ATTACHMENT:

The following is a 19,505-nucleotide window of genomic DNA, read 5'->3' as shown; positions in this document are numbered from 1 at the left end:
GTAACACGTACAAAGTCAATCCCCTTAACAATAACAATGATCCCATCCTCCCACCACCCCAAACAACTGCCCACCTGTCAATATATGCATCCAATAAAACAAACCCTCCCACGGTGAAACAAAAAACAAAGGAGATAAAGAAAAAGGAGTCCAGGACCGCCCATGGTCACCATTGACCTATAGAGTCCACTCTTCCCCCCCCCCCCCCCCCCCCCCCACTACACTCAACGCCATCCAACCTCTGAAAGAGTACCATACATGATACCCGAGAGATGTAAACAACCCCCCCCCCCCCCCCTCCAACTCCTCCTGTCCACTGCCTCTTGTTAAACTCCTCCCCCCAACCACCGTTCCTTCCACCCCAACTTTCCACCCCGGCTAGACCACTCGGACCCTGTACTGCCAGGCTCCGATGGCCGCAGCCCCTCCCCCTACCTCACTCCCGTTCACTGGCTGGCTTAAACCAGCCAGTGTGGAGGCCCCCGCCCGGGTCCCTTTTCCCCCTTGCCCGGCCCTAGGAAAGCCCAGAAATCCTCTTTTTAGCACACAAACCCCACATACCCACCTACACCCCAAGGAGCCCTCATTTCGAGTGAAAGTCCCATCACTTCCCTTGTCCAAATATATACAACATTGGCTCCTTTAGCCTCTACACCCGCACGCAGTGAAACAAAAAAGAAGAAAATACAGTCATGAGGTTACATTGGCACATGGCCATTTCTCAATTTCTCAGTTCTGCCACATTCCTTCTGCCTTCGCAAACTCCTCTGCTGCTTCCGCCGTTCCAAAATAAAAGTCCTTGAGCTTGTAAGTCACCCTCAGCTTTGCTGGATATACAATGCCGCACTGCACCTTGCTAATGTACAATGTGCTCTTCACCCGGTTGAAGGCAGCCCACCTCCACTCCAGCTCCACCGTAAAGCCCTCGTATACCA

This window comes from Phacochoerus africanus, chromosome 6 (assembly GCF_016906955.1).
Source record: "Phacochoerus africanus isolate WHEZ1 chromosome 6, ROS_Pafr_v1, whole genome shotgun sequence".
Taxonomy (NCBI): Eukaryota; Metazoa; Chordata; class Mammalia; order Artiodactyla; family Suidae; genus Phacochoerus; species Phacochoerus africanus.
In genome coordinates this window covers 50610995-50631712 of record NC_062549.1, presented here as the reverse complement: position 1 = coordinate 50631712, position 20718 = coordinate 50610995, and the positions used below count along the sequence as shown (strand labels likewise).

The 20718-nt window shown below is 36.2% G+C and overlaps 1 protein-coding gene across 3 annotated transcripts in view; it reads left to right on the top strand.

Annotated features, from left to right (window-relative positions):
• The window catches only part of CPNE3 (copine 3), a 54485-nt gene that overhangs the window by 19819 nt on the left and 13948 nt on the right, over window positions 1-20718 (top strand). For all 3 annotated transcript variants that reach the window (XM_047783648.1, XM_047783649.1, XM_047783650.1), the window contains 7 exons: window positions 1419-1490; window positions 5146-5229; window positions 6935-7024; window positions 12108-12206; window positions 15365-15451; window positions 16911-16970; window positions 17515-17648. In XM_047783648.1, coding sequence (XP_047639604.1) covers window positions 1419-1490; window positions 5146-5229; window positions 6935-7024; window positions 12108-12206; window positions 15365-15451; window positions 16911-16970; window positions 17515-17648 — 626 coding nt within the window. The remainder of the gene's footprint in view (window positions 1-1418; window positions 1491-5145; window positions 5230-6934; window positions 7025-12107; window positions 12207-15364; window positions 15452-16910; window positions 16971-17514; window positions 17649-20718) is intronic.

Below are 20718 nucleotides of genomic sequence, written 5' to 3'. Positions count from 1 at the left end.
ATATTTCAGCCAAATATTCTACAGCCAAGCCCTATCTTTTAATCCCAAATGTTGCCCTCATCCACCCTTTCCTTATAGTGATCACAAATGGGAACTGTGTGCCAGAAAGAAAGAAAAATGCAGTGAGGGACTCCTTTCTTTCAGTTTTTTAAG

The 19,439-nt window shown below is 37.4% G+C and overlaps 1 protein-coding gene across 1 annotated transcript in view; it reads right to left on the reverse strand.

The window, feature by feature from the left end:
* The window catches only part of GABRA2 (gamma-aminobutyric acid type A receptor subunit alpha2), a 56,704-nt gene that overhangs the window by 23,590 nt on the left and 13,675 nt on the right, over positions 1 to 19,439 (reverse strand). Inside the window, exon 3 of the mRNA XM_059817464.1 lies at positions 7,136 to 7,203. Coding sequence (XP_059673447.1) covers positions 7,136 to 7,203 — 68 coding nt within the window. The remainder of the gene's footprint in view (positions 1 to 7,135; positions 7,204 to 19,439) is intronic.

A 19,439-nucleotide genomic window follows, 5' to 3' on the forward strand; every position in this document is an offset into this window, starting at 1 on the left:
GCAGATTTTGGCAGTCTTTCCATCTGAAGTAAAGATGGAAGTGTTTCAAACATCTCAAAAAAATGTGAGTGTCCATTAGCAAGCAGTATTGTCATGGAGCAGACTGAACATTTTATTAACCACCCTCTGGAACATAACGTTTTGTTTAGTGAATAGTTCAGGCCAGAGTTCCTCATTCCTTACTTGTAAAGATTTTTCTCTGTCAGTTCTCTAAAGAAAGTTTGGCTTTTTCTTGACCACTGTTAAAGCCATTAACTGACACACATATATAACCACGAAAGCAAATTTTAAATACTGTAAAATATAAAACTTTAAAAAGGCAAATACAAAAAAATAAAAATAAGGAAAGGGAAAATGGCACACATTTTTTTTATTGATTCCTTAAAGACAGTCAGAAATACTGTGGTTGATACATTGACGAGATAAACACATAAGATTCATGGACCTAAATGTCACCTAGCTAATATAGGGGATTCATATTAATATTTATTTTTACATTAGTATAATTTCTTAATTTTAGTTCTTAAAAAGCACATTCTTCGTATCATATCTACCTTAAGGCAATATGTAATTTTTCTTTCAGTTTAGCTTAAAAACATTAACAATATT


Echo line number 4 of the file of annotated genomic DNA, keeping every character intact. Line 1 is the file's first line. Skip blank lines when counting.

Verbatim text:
Source record: "Phacochoerus africanus isolate WHEZ1 chromosome 6, ROS_Pafr_v1, whole genome shotgun sequence".